Google has increased its support for the open-source Linux operating system by becoming Open Invention Network's first end-user licensee. Set up in 2005, OIN is an intellectual property company focused on acquiring and pooling patents to protect Linux against patent infringement attacks.
Google and OIN made the announcement at the LinuxWorld conference taking place this week in San Francisco.
OIN hopes Google becoming a licensee will result in many other end-user organisations, both large and small, following its lead, according to Jerry Rosenthal, CEO of OIN. "Google clearly wants to see Linux succeed," he added. "They've become much more vocal about their support of Linux."
In a blog posting on its web site, Chris DiBona, open-source programs manager at Google, stressed how much the search giant relies on Linux.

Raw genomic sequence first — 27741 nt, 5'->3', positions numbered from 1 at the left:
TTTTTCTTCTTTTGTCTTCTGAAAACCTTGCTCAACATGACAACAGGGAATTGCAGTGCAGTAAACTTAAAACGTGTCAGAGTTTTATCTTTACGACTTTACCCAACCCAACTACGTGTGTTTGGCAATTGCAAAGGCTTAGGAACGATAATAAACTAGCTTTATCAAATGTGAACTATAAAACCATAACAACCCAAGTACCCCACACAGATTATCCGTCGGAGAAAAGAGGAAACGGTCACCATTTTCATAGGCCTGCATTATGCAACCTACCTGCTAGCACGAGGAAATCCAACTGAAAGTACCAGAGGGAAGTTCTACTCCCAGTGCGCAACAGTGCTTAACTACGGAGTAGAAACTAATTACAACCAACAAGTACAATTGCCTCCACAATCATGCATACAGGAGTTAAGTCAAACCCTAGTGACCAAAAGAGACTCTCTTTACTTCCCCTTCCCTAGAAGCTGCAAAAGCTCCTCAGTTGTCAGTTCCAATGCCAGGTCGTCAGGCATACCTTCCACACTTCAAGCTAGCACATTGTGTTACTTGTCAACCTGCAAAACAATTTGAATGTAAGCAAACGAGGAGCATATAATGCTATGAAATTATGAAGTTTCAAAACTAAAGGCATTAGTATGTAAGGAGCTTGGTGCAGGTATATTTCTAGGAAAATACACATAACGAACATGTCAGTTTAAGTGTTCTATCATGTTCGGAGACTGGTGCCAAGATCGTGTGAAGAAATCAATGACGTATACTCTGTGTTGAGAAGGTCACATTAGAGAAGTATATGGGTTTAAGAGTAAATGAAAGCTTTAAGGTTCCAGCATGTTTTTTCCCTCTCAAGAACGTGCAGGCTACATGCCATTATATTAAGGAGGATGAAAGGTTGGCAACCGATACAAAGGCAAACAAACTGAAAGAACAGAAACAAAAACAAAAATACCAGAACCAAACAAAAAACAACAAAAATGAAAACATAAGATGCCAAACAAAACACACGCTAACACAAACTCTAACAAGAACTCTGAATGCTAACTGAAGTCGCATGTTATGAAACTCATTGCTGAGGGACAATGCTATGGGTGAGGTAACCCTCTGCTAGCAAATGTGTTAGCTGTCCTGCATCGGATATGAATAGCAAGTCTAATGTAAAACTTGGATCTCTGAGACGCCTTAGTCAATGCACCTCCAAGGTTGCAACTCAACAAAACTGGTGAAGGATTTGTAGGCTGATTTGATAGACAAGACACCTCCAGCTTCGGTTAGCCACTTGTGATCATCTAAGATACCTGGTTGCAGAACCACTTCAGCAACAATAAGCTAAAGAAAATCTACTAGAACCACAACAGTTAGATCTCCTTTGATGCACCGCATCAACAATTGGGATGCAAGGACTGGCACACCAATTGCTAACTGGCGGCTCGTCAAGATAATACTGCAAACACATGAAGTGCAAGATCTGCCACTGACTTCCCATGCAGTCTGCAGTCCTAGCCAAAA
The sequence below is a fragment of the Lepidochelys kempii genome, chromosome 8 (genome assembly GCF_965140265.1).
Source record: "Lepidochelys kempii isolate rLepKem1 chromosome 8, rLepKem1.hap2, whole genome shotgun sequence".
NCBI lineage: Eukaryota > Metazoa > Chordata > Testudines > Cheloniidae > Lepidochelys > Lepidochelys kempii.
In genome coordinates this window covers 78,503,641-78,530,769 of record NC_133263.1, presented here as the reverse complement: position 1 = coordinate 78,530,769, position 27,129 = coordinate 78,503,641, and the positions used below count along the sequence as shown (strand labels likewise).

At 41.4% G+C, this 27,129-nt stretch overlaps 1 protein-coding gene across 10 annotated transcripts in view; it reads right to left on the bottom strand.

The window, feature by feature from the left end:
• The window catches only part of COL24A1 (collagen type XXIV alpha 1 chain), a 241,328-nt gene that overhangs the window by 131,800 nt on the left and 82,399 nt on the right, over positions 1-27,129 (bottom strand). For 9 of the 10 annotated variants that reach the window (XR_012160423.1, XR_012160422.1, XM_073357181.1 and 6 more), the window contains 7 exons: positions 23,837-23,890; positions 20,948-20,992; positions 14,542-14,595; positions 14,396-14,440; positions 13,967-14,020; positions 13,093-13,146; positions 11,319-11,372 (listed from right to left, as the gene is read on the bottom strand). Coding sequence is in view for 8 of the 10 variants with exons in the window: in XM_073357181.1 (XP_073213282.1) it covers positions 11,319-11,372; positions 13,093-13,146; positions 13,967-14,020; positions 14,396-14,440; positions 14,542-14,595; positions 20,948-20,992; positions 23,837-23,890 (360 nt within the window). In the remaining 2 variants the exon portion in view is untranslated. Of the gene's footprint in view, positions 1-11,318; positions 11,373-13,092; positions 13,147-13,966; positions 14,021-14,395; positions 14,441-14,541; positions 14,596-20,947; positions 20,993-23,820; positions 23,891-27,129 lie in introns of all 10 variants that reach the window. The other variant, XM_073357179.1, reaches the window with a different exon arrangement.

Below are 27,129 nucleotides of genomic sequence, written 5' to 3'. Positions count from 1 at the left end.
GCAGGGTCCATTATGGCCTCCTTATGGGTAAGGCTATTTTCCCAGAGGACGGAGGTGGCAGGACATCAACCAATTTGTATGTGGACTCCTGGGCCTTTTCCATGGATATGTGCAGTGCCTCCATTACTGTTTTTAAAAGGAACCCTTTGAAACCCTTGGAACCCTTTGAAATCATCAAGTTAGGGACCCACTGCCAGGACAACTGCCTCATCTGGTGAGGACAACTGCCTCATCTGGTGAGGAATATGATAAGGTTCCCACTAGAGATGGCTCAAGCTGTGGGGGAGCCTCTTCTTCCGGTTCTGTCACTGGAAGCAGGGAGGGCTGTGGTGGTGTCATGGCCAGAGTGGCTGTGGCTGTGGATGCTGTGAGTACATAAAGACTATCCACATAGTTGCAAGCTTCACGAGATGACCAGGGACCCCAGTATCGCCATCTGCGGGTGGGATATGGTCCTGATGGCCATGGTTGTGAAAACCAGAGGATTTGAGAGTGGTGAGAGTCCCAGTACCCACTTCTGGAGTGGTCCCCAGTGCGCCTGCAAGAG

"Ever since Google got its start, Linux has given us the power and flexibility we need to serve millions of users around the world," he wrote. Being an OIN licensee enables companies like Google to focus less on patent issues and more on developing software and is therefore "the legal equivalent of taking a long, deep, relaxing breath," DiBona added. "We believe that Linux innovation moves fastest when developers can share their knowledge with full peace of mind."